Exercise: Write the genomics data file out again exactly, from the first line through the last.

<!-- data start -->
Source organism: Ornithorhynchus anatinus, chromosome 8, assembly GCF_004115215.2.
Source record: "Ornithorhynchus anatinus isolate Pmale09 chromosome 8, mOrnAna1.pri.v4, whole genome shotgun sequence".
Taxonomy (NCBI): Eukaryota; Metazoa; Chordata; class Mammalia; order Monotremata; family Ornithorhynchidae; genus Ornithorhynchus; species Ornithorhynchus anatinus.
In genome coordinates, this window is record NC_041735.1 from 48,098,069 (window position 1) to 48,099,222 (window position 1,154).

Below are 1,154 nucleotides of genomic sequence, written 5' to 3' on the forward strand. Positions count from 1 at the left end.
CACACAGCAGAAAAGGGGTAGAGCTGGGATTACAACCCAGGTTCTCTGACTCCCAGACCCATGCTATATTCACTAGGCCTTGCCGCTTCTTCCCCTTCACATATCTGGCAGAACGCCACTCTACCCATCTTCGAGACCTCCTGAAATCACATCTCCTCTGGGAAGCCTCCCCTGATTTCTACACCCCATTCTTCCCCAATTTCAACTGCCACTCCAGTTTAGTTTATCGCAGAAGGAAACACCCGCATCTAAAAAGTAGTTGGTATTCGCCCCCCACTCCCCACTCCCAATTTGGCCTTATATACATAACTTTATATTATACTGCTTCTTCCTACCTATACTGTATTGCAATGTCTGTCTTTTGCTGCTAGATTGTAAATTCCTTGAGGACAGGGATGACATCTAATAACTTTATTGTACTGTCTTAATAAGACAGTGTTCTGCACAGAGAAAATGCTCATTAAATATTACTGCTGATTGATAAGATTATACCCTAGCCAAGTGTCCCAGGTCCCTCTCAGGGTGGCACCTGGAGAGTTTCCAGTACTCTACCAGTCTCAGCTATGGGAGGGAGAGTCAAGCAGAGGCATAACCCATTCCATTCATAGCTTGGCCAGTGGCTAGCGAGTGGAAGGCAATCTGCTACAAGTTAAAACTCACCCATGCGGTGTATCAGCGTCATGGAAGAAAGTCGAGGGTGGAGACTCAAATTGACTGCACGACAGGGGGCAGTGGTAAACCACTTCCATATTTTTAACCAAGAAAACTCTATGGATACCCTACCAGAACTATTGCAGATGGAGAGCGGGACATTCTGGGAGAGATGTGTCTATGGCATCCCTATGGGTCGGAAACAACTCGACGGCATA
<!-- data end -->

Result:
Source organism: Ornithorhynchus anatinus, chromosome 8, assembly GCF_004115215.2.
Source record: "Ornithorhynchus anatinus isolate Pmale09 chromosome 8, mOrnAna1.pri.v4, whole genome shotgun sequence".
Taxonomy (NCBI): Eukaryota; Metazoa; Chordata; class Mammalia; order Monotremata; family Ornithorhynchidae; genus Ornithorhynchus; species Ornithorhynchus anatinus.
In genome coordinates, this window is record NC_041735.1 from 48,098,069 (window position 1) to 48,099,222 (window position 1,154).

Below are 1,154 nucleotides of genomic sequence, written 5' to 3' on the forward strand. Positions count from 1 at the left end.
CACACAGCAGAAAAGGGGTAGAGCTGGGATTACAACCCAGGTTCTCTGACTCCCAGACCCATGCTATATTCACTAGGCCTTGCCGCTTCTTCCCCTTCACATATCTGGCAGAACGCCACTCTACCCATCTTCGAGACCTCCTGAAATCACATCTCCTCTGGGAAGCCTCCCCTGATTTCTACACCCCATTCTTCCCCAATTTCAACTGCCACTCCAGTTTAGTTTATCGCAGAAGGAAACACCCGCATCTAAAAAGTAGTTGGTATTCGCCCCCCACTCCCCACTCCCAATTTGGCCTTATATACATAACTTTATATTATACTGCTTCTTCCTACCTATACTGTATTGCAATGTCTGTCTTTTGCTGCTAGATTGTAAATTCCTTGAGGACAGGGATGACATCTAATAACTTTATTGTACTGTCTTAATAAGACAGTGTTCTGCACAGAGAAAATGCTCATTAAATATTACTGCTGATTGATAAGATTATACCCTAGCCAAGTGTCCCAGGTCCCTCTCAGGGTGGCACCTGGAGAGTTTCCAGTACTCTACCAGTCTCAGCTATGGGAGGGAGAGTCAAGCAGAGGCATAACCCATTCCATTCATAGCTTGGCCAGTGGCTAGCGAGTGGAAGGCAATCTGCTACAAGTTAAAACTCACCCATGCGGTGTATCAGCGTCATGGAAGAAAGTCGAGGGTGGAGACTCAAATTGACTGCACGACAGGGGGCAGTGGTAAACCACTTCCATATTTTTAACCAAGAAAACTCTATGGATACCCTACCAGAACTATTGCAGATGGAGAGCGGGACATTCTGGGAGAGATGTGTCTATGGCATCCCTATGGGTCGGAAACAACTCGACGGCATA